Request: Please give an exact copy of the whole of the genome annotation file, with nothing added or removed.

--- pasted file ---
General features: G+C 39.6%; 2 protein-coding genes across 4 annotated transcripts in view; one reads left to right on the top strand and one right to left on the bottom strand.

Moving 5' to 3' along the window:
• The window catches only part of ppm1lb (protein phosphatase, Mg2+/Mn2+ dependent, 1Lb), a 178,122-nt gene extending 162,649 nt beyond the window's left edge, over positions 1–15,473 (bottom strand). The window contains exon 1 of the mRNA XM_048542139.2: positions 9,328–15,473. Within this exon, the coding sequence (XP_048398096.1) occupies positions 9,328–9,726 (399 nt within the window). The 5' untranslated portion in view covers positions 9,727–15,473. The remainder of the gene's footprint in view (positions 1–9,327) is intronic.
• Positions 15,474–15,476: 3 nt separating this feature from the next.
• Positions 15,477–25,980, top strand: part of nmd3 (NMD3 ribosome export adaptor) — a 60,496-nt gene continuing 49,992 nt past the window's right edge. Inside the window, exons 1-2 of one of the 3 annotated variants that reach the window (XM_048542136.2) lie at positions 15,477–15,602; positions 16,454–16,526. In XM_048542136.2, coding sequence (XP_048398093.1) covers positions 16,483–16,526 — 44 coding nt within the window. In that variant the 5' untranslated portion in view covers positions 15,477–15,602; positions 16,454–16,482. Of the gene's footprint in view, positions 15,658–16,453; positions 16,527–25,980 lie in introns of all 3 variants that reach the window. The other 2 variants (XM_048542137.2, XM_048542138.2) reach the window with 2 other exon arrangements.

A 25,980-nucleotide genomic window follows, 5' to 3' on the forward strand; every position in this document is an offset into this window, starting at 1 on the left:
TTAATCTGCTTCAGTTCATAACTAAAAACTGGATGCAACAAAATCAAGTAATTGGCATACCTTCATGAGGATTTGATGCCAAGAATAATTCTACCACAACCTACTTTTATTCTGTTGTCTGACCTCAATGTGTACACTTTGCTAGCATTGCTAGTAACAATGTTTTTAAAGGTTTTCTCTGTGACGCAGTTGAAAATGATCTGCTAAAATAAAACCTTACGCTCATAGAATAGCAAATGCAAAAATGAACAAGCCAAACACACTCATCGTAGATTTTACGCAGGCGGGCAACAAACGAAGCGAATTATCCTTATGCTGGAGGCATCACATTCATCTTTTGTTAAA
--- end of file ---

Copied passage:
General features: G+C 39.6%; 2 protein-coding genes across 4 annotated transcripts in view; one reads left to right on the top strand and one right to left on the bottom strand.

Moving 5' to 3' along the window:
• The window catches only part of ppm1lb (protein phosphatase, Mg2+/Mn2+ dependent, 1Lb), a 178,122-nt gene extending 162,649 nt beyond the window's left edge, over positions 1–15,473 (bottom strand). The window contains exon 1 of the mRNA XM_048542139.2: positions 9,328–15,473. Within this exon, the coding sequence (XP_048398096.1) occupies positions 9,328–9,726 (399 nt within the window). The 5' untranslated portion in view covers positions 9,727–15,473. The remainder of the gene's footprint in view (positions 1–9,327) is intronic.
• Positions 15,474–15,476: 3 nt separating this feature from the next.
• Positions 15,477–25,980, top strand: part of nmd3 (NMD3 ribosome export adaptor) — a 60,496-nt gene continuing 49,992 nt past the window's right edge. Inside the window, exons 1-2 of one of the 3 annotated variants that reach the window (XM_048542136.2) lie at positions 15,477–15,602; positions 16,454–16,526. In XM_048542136.2, coding sequence (XP_048398093.1) covers positions 16,483–16,526 — 44 coding nt within the window. In that variant the 5' untranslated portion in view covers positions 15,477–15,602; positions 16,454–16,482. Of the gene's footprint in view, positions 15,658–16,453; positions 16,527–25,980 lie in introns of all 3 variants that reach the window. The other 2 variants (XM_048542137.2, XM_048542138.2) reach the window with 2 other exon arrangements.

A 25,980-nucleotide genomic window follows, 5' to 3' on the forward strand; every position in this document is an offset into this window, starting at 1 on the left:
TTAATCTGCTTCAGTTCATAACTAAAAACTGGATGCAACAAAATCAAGTAATTGGCATACCTTCATGAGGATTTGATGCCAAGAATAATTCTACCACAACCTACTTTTATTCTGTTGTCTGACCTCAATGTGTACACTTTGCTAGCATTGCTAGTAACAATGTTTTTAAAGGTTTTCTCTGTGACGCAGTTGAAAATGATCTGCTAAAATAAAACCTTACGCTCATAGAATAGCAAATGCAAAAATGAACAAGCCAAACACACTCATCGTAGATTTTACGCAGGCGGGCAACAAACGAAGCGAATTATCCTTATGCTGGAGGCATCACATTCATCTTTTGTTAAA